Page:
Friday, March 13, 2015

First of the Flowers – Petunias & Alyssum


I do enjoy beautiful flowers & ornamental plants but at this very early stage of my garden, I am concentrating mainly on the veggie side of things.  That doesn’t mean that I’m completely ignoring flowers, but simply that I’ll only be growing a few for specific purposes or because I happened to have the seeds lying around.

This year’s list includes alyssum (to help with pollination…hopefully), marigolds (for the tomato beds, just like last year), sunflowers (for their seeds), chamomile (for tea), and nasturtiums (just because I love them).  I also have several packets of “freebies” obtained from various sources over the past couple of years including love-in-a-mist, four o'clocks, daisies and a wildflower mix.  Some of these may be too old now, but I figure I’ll try some seeds from each, just to see what happens.

This past summer, I happened to be in St. Catharine’s with my daughter & took the opportunity to visit Stokes.  I had been meaning to buy a soil thermometer for a long time & they had a digital one that I had my eye on.  I don’t purchase their vegetable seeds as I find their offerings too commercial & their vegetable seed is often treated as well (although they are non-GMO).  I must say, however, that they have an incredible selection of ornamentals (none of which are treated).  In their store, they only had a small portion of their seeds on display (which was still quite a selection), so I told my daughter that she could take her pick.  This is what she chose:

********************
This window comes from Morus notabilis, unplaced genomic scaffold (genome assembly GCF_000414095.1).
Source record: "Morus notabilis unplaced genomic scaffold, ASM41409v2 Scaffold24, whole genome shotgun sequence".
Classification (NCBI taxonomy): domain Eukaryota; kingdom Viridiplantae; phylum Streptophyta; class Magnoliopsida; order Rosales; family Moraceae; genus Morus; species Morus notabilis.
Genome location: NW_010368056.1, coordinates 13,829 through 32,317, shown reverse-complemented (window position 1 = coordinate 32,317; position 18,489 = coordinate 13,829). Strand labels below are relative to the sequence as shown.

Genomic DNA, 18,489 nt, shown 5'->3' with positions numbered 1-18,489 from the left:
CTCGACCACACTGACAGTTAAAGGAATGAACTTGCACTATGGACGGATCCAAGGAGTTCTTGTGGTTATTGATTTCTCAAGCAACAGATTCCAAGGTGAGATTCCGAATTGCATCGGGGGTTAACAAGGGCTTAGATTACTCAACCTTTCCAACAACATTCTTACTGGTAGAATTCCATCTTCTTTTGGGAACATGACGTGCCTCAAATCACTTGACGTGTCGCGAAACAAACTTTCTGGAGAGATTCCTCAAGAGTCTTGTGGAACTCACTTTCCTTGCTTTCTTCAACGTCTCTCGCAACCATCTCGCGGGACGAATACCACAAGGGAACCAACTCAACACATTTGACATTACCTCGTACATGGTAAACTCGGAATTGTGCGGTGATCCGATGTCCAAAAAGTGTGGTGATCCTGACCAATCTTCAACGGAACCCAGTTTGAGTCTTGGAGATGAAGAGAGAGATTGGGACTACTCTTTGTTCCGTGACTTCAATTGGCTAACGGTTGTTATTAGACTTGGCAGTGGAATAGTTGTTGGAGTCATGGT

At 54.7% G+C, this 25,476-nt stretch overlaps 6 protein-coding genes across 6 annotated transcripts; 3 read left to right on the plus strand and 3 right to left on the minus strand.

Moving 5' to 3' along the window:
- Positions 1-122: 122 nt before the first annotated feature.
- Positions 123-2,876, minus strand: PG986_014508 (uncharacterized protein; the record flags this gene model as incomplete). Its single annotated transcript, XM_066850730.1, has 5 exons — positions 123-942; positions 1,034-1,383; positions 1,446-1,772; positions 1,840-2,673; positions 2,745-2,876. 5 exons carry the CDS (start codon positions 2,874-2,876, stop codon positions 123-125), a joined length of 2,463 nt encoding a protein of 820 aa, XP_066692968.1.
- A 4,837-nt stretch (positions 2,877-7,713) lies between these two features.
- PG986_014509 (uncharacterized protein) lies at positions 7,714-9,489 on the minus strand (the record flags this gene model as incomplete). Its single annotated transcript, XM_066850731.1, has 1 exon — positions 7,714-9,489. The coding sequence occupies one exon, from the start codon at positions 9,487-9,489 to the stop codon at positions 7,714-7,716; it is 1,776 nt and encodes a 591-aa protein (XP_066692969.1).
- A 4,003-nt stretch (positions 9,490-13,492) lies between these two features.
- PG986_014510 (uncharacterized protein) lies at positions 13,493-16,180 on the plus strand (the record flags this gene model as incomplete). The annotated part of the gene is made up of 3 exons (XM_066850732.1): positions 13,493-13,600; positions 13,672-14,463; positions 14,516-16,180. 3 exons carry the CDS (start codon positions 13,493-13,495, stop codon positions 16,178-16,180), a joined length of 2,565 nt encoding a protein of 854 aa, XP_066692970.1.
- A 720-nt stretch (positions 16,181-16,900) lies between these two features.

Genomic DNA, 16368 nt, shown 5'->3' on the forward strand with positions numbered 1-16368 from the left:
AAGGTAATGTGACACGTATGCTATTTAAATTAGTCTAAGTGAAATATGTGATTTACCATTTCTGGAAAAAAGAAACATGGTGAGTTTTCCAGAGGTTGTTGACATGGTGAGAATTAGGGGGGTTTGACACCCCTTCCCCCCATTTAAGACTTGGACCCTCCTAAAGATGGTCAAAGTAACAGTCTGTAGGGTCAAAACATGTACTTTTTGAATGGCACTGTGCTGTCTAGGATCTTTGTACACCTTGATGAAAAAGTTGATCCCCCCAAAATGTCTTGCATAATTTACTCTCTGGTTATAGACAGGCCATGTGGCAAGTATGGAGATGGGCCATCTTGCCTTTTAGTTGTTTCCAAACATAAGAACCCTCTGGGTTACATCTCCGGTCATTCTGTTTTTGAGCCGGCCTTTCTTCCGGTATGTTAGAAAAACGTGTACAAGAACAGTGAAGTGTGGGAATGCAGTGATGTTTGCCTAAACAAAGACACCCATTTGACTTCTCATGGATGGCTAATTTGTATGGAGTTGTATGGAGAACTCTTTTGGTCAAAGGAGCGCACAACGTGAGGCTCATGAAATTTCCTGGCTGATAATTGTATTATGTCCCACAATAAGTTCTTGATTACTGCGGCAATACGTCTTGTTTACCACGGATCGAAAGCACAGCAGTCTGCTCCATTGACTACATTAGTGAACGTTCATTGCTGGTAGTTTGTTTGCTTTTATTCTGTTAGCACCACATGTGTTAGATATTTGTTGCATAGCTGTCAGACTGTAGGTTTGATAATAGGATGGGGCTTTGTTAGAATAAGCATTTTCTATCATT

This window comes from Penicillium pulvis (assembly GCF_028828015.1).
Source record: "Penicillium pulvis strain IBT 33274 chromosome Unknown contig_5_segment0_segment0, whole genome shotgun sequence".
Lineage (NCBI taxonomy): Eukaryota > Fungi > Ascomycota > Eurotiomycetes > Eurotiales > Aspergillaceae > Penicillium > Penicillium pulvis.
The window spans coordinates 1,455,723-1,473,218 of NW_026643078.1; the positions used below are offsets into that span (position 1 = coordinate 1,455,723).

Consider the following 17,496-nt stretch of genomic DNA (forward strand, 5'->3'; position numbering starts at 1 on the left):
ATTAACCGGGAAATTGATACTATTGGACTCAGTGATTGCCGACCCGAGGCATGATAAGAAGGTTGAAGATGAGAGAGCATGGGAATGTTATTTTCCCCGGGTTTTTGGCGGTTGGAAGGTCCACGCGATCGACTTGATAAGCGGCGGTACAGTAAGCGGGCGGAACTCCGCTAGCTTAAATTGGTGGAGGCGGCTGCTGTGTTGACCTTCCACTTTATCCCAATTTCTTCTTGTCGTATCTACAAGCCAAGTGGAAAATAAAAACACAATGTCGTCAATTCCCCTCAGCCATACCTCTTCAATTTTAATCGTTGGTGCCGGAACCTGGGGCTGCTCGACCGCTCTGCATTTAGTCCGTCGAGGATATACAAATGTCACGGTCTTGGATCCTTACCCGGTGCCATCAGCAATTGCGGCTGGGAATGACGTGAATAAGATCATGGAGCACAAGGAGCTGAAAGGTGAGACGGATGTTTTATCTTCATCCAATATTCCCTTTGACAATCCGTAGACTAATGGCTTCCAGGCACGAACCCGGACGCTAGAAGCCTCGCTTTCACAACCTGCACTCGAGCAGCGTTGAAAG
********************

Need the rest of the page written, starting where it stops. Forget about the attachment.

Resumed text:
Ultra Rose Star Petunia
Photo Source: Stokes
 
My impression has always been that many ornamentals are tricky to grow from seed, for one reason or another.  I also find that information on growing them from seed is not as widely available as that for vegetables – probably because most people opt to purchase their ornamental plants from garden centers and nurseries.